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Researchers publish editorial on epigenetic aging in oocytes

sperm and egg
Credit: Pixabay/CC0 Public Domain

A new editorial paper titled "Epigenetic aging in oocytes" has been published in Aging.

Aging-related phenotypes span many different tissues and , and start to occur at different ages—a different typical age for every cell type. In their new editorial, researchers Peera Wasserzug-Pash and Michael Klutstein from The Hebrew University of Jerusalem discuss one of the earliest occurring aging events in the , which is the beginning of female reproductive aging and deterioration. The clinical cutoff for (AMA), a condition associated with poor reproductive outcomes, is 35 years old.

According to the research, "The early onset of reproductive aging poses a significant challenge to clinicians since a global consistent increase in at first birth has occurred in recent decades, effectively shortening the available time window for reproduction."

As the rate of patients with advanced maternal age rises, and with it, the number of patients in fertility clinics, so does the necessity for a fundamental understanding of the reproductive aging process. In recent years, it has been established that there is a substantial dominating influence of oocyte quality loss on age-related fertility decline. This is best demonstrated by the rise in IVF success rates in reproductively aged women when they receive an egg donation from a younger woman. Oocyte quality loss is characterized by diminished cellular function and an increased occurrence of chromosomal nondisjunctions.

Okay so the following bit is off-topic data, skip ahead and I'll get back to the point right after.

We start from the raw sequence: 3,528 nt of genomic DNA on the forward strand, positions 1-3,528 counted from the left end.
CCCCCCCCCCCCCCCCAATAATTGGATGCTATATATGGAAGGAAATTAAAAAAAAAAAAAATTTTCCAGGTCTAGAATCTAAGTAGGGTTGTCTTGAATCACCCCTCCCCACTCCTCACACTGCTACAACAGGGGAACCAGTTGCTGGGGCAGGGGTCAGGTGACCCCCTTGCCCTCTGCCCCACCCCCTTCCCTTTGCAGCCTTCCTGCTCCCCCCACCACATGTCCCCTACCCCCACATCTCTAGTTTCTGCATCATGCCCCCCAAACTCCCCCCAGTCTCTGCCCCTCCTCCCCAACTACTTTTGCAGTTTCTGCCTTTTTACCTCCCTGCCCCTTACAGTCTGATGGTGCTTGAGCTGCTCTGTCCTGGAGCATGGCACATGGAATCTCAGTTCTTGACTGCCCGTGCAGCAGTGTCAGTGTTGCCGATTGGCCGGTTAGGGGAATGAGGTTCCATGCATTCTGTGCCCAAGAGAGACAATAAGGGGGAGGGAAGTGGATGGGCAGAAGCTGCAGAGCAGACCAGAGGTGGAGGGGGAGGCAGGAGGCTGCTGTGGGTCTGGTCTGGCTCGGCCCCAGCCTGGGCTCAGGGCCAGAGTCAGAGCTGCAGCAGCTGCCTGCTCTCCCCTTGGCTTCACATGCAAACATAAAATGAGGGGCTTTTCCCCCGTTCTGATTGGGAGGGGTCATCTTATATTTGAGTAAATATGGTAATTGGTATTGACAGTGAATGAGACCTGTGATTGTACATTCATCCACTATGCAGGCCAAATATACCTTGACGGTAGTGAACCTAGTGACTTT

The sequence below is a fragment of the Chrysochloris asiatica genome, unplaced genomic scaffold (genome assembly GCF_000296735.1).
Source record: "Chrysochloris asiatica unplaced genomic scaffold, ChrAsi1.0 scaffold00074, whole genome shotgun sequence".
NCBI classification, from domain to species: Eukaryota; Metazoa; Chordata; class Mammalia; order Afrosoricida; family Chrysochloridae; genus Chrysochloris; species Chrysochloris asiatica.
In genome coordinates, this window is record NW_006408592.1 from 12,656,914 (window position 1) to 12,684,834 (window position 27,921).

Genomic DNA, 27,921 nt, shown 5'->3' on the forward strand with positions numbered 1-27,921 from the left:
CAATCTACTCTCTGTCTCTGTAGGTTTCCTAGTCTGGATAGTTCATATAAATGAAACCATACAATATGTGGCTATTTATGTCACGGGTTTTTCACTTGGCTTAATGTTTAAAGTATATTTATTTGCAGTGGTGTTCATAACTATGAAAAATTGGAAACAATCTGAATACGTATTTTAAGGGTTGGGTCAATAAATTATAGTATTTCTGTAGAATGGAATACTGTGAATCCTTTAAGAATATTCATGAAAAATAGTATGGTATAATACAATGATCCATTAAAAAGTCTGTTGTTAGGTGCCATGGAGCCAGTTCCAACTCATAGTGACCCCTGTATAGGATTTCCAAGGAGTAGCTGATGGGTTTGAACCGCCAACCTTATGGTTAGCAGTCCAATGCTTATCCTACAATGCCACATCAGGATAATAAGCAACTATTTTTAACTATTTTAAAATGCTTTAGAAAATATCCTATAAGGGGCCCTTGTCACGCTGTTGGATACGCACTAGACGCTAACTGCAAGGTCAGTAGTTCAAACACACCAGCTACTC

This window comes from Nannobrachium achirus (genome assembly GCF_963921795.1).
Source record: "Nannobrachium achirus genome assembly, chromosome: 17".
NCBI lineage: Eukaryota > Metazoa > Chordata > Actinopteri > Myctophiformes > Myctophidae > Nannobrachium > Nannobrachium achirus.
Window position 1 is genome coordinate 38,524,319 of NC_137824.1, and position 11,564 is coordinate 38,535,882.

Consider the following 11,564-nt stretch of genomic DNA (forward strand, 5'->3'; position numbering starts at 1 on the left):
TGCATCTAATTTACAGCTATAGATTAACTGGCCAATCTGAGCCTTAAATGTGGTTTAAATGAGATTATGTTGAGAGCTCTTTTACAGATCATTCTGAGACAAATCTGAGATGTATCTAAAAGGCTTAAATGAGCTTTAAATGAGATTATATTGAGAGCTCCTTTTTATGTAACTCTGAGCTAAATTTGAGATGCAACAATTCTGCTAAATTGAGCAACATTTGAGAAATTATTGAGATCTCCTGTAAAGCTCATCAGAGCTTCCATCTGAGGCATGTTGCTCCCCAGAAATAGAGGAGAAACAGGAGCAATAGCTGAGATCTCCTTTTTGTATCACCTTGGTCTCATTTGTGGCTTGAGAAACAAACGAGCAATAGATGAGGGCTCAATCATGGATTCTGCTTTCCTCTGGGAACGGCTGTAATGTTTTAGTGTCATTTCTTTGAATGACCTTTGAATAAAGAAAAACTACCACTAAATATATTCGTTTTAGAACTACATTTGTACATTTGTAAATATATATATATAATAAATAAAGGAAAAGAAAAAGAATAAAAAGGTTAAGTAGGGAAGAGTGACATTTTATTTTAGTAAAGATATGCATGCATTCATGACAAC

"Our recent publication addresses the question of additional, epigenetic mechanisms that lead to the occurrence of age-related oocyte quality loss," the paper states.

More information: Peera Wasserzug-Pash et al, Epigenetic aging in oocytes, Aging (2023). DOI: 10.18632/aging.204976

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Citation: Researchers publish editorial on epigenetic aging in oocytes (2023, August 30) retrieved 13 April 2024 from
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